20mm F2.8 (13 of them)
35mm F2 (13)
50mm F1.4D (13)
24-85mm F2.8-4.5 (13)
16mm Fisheye (13)
70-300mm zoom (9)
SB400 flash (13)
Several 8GB SanDisk Extreme III cards
Oyster.com currently has 10 full time reporters and are expanding that to 20 so they will be buying a lot more Nikon equipment (and some Canon’s 5D Mark IIs as well, because the shutter is quieter than the D700.
Check out Margo's blog. It has some good stuff about the Lumix GH1, for tose of you who shoot it.
Mamiya 6 and 50mm lens.
I updated my Mamiya 6 page to modern standards. It's the same information, with a cleaner layout and a new photo.
Of course I was too silly to update the Mamiya 7 page, which is the current model I actually use and that you can buy new today.
Nikon 80-200mm f/2.8 Lenses
Nikon 70-200mm VR, the latest model.
I just updated my Nikon 80-200mm f/2.8 Comparison, where I explain the variations between the seven different version of this made over the past thirty years.
Many thanks to Eric Jaakkola, who sent me a photo of the 1993-1997 original AF-D version.
All I need now is a real photo of the 1978 prototype, and it will be complete. Since the prototype doesn't really count, and I do have a photo of the incomparable and super-rare original 80-200mm f/2.8 ED AIS manual focus zoom, I'll call it a day.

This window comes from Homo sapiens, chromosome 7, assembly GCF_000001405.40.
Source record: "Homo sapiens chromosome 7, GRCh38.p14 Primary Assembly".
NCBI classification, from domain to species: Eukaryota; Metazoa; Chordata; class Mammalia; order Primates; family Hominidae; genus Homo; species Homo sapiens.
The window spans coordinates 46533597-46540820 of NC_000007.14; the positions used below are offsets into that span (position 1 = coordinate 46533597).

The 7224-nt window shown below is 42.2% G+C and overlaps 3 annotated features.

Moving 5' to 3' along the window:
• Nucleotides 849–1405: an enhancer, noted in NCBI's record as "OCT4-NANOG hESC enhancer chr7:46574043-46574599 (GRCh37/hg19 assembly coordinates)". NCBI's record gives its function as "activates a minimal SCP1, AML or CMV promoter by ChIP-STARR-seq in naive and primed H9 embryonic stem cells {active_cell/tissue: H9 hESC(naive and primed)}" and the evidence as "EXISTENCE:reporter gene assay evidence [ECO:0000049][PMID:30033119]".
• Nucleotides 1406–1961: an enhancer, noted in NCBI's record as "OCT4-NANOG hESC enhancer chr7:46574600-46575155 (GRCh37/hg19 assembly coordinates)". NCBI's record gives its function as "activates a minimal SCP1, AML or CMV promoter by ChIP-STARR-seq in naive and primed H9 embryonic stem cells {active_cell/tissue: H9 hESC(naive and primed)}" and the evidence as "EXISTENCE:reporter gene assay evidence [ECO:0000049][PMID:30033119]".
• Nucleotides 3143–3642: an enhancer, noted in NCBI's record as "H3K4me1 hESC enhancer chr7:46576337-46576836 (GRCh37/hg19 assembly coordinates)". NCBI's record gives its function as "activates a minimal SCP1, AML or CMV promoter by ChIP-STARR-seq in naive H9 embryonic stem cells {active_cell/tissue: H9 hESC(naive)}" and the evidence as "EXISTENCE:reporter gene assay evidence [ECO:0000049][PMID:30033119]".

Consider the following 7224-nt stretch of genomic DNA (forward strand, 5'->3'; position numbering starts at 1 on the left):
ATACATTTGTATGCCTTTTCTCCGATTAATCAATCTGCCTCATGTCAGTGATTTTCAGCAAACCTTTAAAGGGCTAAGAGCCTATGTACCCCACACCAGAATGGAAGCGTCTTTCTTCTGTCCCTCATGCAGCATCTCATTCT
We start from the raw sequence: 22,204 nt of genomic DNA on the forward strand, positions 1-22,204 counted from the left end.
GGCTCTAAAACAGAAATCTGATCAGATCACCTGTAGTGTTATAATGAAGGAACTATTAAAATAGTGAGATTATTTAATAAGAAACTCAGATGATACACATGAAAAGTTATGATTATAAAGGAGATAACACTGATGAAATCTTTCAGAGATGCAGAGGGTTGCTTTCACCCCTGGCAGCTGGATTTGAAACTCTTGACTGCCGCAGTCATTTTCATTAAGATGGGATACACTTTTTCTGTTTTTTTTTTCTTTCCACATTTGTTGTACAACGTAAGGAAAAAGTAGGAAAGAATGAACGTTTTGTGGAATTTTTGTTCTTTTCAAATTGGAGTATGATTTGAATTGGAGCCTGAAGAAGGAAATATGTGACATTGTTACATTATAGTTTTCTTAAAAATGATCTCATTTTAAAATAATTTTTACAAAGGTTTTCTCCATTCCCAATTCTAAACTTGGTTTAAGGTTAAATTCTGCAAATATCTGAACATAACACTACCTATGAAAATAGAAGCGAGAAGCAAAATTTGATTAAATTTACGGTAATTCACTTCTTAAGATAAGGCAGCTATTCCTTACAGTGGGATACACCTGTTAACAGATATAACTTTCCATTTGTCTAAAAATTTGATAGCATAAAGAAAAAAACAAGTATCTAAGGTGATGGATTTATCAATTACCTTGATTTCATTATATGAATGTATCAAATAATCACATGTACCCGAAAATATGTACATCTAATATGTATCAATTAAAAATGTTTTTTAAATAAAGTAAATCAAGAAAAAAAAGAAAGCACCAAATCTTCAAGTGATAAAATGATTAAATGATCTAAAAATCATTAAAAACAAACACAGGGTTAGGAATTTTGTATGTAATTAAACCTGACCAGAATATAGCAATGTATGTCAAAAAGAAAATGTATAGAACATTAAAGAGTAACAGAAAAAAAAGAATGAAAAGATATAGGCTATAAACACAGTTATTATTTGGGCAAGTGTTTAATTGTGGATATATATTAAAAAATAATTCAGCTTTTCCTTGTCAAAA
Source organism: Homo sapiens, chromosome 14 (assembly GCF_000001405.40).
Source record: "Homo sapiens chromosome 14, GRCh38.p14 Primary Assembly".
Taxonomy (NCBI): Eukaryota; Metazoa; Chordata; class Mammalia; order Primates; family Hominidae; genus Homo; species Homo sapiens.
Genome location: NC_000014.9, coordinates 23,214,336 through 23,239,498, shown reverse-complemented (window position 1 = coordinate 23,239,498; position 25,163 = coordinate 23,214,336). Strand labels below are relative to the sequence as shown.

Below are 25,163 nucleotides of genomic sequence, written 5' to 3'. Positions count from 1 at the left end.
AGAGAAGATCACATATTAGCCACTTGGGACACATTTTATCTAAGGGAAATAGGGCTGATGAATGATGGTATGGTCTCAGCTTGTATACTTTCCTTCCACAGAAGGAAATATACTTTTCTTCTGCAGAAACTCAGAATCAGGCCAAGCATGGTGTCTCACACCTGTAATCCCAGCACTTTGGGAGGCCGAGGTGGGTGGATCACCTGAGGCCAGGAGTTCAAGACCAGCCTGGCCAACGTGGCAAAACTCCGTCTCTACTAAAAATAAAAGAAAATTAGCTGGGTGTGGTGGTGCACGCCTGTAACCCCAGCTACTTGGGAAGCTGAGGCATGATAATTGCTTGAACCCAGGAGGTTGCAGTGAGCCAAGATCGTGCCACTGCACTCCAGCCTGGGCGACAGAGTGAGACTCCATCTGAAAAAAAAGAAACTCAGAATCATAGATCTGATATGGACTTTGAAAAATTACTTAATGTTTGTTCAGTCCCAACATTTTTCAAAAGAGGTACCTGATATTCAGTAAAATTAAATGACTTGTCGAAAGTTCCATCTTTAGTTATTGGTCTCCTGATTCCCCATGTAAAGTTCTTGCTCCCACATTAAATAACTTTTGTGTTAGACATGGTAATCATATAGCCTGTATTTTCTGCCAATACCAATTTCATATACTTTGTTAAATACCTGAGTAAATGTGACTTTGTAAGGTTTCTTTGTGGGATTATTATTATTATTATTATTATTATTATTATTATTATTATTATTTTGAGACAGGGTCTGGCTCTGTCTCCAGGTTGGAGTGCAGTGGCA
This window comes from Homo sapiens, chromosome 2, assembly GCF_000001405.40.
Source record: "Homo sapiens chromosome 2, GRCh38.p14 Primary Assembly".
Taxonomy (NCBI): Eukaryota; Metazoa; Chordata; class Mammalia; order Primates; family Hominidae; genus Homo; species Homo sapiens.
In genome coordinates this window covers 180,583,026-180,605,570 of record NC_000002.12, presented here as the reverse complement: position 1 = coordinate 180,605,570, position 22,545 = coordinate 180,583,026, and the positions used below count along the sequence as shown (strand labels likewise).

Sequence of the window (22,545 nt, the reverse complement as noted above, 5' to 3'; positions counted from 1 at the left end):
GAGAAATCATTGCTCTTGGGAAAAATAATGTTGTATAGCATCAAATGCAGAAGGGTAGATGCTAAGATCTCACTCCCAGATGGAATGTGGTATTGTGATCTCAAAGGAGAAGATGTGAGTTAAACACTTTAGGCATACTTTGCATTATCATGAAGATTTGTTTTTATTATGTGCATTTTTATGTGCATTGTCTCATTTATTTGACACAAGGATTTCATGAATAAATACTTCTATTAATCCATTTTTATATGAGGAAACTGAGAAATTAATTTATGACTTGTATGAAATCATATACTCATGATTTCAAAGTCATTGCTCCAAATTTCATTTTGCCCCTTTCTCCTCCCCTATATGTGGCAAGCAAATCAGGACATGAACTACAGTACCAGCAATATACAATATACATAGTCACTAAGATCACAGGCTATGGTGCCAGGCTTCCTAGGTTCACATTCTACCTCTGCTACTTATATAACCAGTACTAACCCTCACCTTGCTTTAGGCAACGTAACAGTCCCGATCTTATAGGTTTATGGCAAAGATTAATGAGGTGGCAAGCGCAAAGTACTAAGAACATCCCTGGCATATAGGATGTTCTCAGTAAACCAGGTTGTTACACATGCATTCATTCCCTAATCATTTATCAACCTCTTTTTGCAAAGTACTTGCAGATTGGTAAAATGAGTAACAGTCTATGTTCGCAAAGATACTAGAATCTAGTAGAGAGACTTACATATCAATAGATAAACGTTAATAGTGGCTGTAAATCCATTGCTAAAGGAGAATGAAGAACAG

Apple Blasting Towards the Moon
As more and more people see how great Apple products just work, compared to everything else from electronics companies that never really get the products to make any sense and expect we customers to figure them out, Apple continues to grow and reported record third-quarter earnings yesterday.
Apple stock keeps skyrocketing, up almost 80% this year. The best keep getting better, while other companies that worry more about their own profits, instead of their customers, quietly fade away.
Apple even cut prices last month. It knocked $100 off the older iPhone 3G, and the price of most MacBooks dropped 10%.
Apple keeps winning because it sticks to its credo of doing everything with only one thought in mind: improving the experience for all of us who use Apple products.
Mac sales are up 4% over last year.
iPhone sales are up 626%!!!! I know, I can't go anyplace and not see half of everyone with an iPhone. I mean, duh, no one can figure out how to use any of the features of most phones; I was in a Verizon store and no one could figure out how to get the Internet on a phone, even when the instructions were right on the store display!
Get anything from Apple, and it just goes. It all goes. As more people get iPhones and are astounded at having an electronics product that actually goes, they get Macs, and vice-versa. It's all made of the same stuff.
Apple's COO Tim Cook points out that Apple’s goal is not to build the most computers, but to build the best computers. And they do, which is why Mac has ourgrown the market in a staggering 18 out of the last 19 quarters.
More: Apple’s press release.
Nikon has all its printed brochures available here as PDFs.
What Was New in:
August 2007 (Loads of new Nikons and Canons)
2006 October - November (includes photos from a trip to NY)